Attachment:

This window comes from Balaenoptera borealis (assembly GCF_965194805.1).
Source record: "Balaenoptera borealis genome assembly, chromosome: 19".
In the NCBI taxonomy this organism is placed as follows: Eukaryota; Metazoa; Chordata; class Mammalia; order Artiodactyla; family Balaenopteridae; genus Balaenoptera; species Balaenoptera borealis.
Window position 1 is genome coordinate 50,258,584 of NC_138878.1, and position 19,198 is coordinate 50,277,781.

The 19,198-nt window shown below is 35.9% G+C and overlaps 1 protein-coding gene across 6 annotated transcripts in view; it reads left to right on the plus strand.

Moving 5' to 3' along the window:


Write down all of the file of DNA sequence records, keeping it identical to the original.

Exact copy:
This window comes from Balaenoptera borealis (assembly GCF_965194805.1).
Source record: "Balaenoptera borealis genome assembly, chromosome: 19".
In the NCBI taxonomy this organism is placed as follows: Eukaryota; Metazoa; Chordata; class Mammalia; order Artiodactyla; family Balaenopteridae; genus Balaenoptera; species Balaenoptera borealis.
Window position 1 is genome coordinate 50,258,584 of NC_138878.1, and position 19,198 is coordinate 50,277,781.

The 19,198-nt window shown below is 35.9% G+C and overlaps 1 protein-coding gene across 6 annotated transcripts in view; it reads left to right on the plus strand.

Moving 5' to 3' along the window: